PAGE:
Keep Britain Bona – let’s troll together towards our fantabulosa futurette

Keep Britain Bona!

Keep Britain Bona!

I voted, very early this morning. Going in, I met a lady from my yoga class coming out, though didn’t dare tell her how much I was aching from the hour and a half class that had stretched and stretch for two hours. I’m the only bloke, so I feel I have to be butch. And try to contain my trumps, which is much more difficult.

We has a fair stream of people coming and going, which is encouraging to see. Our voting site is an outbuilding from the local school. It’s where the students are counselled, and so it’s great to see there are positive messages everywhere about self-esteem, and sharing, and caring. It’s a nice place to be. Last time I voted, there were a lot of posters and leaflets being affirmative about LGBT identity, how important it is to value yourself and others. Other friends have told me about how they’ve had UKIP supporters threatening to stab people outside their Voting Station. I wasn’t surprised.

After voting, some bloke turned up to  drive my car off for its MOT, as I’m not allowed in the driving seat anymore. There’s an analogy there somewhere.

I get a kick out of voting. I recall going to vote not long after Nelson Mandela had ben released, and stopping to think how important the whole thing really is. Tomorrow is VE Day. I’m not on celebrating war, but I know far too many people were killed, and that my ancestors have made huge sacrifices just so I can turn up and use a stubby little pencil to put a cross in a box.

I know that voting isn’t the end of it all. I’ve been an activist, I’ve been on protests and marches and parades, and I’ve campaigned. Occasionally I’ve taken (peaceful) direct action. Once upon a time I handed myself in tot he police for being a ‘Sex Criminal’ when the Age Of Consent in the UK was discriminating against queer sexuality. I may or may not have been dressed as a nun at the time. And I wrote about my experiences during the Poll Tax ‘Riot’ in a previous blog here.

I’m not ‘tribal’ in my politics, but have a lefty bent. I admire those of my friends who have been grafting hard on behalf of professional politicians who really don’t deserve half the support they’ve been given. This year, so much has been stage managed, to the point where politicians feel it’s perfectly OK to just not engage in television debates or with real members of the public anymore.  My hero of this election is the ‘hyacinth heckler’ who accused PM David Cameron of racism for the way he and his party have depicted the Scottish National Party. How great to hear a real voice amidst the din of commentary, fawning, political pandering, obfuscation  and downright lies. I’ve mostly been a ‘hacktivist’, tweeting and posting any old stuff that seemed to me to reflect some of my agenda. It’s all second hand, and so I take the time to thank and acknowledge those who have worked really hard to engage people like me in the political process, to persuade and argue and cajole, to stand on doorsteps and street corners and challenge, and debate, and get sworn or laughed at. And those who sit for hours staffing the election booths – when I spoke tot he two people at my election office this morning, they told they’d sworn’ Never again’. I thanked them for never saying never. Because, without them …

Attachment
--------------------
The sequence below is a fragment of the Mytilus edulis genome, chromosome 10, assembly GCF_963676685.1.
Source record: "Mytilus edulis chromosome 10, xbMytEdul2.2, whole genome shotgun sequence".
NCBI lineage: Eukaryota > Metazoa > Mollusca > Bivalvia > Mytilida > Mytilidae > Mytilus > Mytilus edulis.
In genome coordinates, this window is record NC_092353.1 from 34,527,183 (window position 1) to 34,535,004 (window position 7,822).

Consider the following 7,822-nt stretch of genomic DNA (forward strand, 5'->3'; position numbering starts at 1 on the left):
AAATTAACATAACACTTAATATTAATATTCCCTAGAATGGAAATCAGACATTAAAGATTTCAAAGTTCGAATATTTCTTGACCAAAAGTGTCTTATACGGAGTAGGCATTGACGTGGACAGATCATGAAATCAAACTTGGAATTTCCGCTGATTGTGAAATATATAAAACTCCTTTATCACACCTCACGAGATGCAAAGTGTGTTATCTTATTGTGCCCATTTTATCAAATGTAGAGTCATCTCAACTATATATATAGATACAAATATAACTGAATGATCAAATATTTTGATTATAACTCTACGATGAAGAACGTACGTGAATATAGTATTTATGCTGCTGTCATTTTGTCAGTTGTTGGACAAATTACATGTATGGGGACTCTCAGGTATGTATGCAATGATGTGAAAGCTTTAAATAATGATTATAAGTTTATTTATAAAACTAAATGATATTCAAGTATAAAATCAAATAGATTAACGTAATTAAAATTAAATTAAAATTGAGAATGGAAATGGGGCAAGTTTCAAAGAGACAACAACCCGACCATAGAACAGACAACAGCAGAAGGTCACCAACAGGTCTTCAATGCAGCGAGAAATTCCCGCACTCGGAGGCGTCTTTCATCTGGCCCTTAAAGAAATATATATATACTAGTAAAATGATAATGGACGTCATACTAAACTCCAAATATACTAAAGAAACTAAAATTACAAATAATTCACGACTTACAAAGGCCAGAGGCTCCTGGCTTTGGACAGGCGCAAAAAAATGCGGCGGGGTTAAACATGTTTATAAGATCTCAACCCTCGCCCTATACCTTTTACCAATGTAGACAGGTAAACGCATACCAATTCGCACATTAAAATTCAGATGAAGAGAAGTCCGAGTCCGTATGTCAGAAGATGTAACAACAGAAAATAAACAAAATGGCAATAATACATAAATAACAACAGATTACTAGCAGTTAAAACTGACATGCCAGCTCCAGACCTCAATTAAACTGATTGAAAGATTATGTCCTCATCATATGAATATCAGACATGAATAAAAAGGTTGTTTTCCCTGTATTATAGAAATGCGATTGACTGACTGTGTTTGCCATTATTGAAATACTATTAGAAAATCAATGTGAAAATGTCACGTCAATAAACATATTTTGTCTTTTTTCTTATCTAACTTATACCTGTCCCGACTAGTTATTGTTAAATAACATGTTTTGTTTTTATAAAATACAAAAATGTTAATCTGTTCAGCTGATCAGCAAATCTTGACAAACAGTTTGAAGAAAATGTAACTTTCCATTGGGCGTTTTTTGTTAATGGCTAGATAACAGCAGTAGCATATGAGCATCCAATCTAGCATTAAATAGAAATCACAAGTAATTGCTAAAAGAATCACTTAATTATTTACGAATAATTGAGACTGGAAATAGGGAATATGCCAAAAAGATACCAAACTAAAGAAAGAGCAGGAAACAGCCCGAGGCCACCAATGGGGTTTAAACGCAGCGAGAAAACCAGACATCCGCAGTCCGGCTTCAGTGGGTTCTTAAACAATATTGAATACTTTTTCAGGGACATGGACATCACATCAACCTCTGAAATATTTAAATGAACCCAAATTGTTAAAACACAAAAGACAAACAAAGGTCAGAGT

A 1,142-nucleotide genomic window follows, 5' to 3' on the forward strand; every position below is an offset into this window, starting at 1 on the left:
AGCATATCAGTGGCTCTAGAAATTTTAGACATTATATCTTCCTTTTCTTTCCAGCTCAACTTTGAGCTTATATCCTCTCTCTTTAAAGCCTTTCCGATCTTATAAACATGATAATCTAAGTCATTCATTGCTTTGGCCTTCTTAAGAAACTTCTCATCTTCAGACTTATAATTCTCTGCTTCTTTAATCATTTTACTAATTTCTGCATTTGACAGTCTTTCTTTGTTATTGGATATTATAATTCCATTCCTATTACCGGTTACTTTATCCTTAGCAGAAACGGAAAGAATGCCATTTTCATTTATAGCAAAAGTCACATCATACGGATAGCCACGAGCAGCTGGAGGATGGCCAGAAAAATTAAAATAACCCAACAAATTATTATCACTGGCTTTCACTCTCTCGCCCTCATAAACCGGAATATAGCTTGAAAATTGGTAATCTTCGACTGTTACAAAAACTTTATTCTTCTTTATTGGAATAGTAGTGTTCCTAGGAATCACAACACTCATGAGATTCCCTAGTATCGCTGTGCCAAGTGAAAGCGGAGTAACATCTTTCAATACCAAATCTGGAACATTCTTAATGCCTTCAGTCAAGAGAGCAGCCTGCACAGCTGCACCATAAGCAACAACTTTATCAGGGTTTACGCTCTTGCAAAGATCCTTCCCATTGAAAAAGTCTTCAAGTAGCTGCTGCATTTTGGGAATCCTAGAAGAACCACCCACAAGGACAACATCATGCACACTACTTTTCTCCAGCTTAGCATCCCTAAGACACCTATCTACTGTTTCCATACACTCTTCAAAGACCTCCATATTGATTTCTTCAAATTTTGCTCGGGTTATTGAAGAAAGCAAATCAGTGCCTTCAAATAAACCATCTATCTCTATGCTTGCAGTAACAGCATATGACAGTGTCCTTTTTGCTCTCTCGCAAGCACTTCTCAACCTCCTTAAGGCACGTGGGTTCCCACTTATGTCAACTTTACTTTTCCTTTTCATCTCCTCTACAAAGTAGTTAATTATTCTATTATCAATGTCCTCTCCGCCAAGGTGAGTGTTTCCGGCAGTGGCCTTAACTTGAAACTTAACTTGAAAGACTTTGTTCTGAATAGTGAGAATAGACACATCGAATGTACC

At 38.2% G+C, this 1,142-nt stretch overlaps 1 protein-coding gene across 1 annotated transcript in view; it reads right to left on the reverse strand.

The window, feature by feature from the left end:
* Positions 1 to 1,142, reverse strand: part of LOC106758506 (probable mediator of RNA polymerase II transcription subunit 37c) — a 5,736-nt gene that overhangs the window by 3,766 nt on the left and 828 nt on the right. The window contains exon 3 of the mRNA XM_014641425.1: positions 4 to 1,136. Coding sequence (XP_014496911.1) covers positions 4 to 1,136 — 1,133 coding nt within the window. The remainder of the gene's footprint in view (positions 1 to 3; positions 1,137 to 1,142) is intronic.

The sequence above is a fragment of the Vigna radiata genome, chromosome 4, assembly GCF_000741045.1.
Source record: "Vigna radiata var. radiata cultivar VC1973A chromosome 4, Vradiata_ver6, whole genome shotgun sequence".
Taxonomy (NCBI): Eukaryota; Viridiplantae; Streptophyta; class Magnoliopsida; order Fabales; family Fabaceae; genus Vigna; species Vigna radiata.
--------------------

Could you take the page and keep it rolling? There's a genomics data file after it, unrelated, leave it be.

Having said that, locally we also have a little local ‘colour’ this year. Which is a polite way of saying the extreme right wing, in its various historical guises of BNP and EDL, have been out peddling their usual xenophobic nonsense. It comes in shades, from dilute forms of UKIP through to a new manifestation in ‘The MAINSTREAM Party’, who proudly proclaim ‘We don’t do Minorities’. Their election slogan is ‘Britain and Europe back to Normal. NOW.’ I don’t even understand what that means. I won’t bore you with the details of their ‘manifesto’, but it appears they’re not as keen on The Gays as our local voting booth is. There’s quite a lot of tutting and repressed anger involved. But if you want to know more,  the Mainstream Candidate has given his contact details – 07931 084762, or e-mail

I didn’t vote Mainstream. And although today we’re being urged to vote for the ‘less bad’ option, I truly voted idealistically and with my heart. That’s as strategic as I get.

Yes, of course I voted to Keep Britain Bona. In a way, every vote does that. Buck the trend and get involved. Have your say – vote, but don’t leave it there. Bang a drum, shout a chant, sign a petition, hacktivate. Challenge, hope, change.

Say No to Normal.

A Smalltown Boy in the Big Society


I’ve started volunteering for a local LGBT charity. It’s a long time since I was an active volunteer, and it’s difficult volunteering now without thinking about Cameron’s awful ‘Big Society’  concept.